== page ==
The ever-adorable Biscuit is having a great day at the library; he plays with puppets, listens to a story on CD, and finds a cozy spot to read with a young friend.  Although not actually about a Paws to Read type program (check out Lola Goes to Work for an actual therapy dog story), this would be a perfect read for our friends who participate in our monthly Paws to Read sessions (check the calendar for upcoming dates)! I appreciate the fact that Alyssa Satin Capucilli portrays a busy, friendly, and modern library; looks like a great place to visit.

The Dolphins of Shark Bay
The Scientists in the Field series astounds me; they are magnificent and fascinating looks at different areas of science.  The Dolphins of Shark Bay introduces us to scientists who are studying the language and intelligence of dolphins located in coastal Australia.  Remarkable insights about these amazing creatures (including their different personalities, especially in their parenting skills and interactions with tourists, which have been greatly limited to their benefit) and striking photographs make this a win for dolphin lovers.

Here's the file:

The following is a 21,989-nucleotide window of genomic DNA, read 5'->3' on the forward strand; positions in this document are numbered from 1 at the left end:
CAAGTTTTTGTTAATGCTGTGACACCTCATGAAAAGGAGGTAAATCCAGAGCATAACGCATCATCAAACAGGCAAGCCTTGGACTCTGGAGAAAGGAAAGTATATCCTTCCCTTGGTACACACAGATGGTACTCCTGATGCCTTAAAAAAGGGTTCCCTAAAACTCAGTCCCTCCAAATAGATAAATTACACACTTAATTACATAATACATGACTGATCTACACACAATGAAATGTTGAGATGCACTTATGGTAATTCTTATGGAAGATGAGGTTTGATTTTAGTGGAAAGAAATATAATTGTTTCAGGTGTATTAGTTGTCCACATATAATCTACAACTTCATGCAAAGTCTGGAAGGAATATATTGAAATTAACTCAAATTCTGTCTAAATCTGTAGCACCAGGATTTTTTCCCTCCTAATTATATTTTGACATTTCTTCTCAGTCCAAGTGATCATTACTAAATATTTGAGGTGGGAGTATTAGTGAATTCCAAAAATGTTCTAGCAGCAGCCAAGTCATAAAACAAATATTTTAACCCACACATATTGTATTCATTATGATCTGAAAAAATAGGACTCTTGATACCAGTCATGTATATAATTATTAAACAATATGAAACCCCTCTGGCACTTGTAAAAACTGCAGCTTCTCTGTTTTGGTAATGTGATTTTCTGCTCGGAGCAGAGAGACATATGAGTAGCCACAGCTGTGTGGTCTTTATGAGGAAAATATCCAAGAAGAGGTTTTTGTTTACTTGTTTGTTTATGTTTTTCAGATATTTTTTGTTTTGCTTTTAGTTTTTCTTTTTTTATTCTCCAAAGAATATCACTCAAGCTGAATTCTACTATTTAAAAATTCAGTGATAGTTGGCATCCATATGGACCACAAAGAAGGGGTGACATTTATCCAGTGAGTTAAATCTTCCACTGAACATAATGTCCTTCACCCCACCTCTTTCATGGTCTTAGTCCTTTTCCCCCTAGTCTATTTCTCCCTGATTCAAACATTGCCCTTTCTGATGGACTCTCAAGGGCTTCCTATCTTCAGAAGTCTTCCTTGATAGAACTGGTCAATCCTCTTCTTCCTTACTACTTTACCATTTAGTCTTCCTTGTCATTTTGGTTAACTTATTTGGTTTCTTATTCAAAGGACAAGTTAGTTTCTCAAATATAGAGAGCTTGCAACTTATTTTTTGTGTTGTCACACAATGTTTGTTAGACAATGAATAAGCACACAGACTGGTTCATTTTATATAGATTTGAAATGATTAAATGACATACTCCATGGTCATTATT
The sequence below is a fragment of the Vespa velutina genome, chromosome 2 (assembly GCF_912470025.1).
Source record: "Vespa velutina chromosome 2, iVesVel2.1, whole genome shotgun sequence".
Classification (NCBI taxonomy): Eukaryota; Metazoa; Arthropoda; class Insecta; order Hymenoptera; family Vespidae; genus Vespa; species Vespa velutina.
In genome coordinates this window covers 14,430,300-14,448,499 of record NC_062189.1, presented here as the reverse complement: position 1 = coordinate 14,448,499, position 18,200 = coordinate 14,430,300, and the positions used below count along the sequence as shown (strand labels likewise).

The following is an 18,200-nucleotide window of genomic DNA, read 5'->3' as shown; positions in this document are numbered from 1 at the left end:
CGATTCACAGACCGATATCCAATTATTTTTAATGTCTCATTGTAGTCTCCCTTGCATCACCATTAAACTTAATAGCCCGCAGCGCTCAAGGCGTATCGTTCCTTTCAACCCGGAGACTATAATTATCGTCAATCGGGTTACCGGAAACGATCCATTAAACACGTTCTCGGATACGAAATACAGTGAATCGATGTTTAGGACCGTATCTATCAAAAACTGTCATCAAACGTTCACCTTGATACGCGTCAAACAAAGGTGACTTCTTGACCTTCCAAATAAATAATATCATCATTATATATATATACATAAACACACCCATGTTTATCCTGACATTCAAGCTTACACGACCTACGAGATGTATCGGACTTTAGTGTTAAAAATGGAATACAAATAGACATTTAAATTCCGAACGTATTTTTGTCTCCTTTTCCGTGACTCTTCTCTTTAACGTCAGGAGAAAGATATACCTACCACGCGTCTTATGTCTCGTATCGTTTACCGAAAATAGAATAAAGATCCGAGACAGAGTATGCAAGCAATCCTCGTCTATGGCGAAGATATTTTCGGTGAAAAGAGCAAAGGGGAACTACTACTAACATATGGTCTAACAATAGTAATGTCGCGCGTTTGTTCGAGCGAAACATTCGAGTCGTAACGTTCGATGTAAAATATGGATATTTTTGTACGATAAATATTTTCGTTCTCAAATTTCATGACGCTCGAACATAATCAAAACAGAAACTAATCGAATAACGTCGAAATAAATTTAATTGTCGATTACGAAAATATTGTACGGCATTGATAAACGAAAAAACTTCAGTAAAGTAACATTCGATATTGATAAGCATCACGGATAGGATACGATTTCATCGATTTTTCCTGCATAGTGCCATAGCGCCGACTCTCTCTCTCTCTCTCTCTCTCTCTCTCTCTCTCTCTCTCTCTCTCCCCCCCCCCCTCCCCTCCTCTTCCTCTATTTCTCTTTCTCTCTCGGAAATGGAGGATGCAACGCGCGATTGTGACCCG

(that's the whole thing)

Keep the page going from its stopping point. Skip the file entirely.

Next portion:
Eruption! Volcanoes and the Science of Saving Lives
While the Scientists in the Field series has largely focused on animals (so far), the series does occasionally feature non-animal subjects.  Not knowing much about volcanoes, I was immediately drawn into the book through the scientists' passion for predicting volcanoes and for educating citizens who live near known volcanoes.  Keep in mind that volcanoes such as Colombia's Nevado de Ruiz, which erupted unexpectedly and killed 23,000 people are investigated and vividly (but not sensationally) depicted in words and photographs.  Elizabeth Rusch clearly explains that people living near volcanoes rely on them for building their homes and other important features, which makes questions of relocation complicated.  One of the best in the series!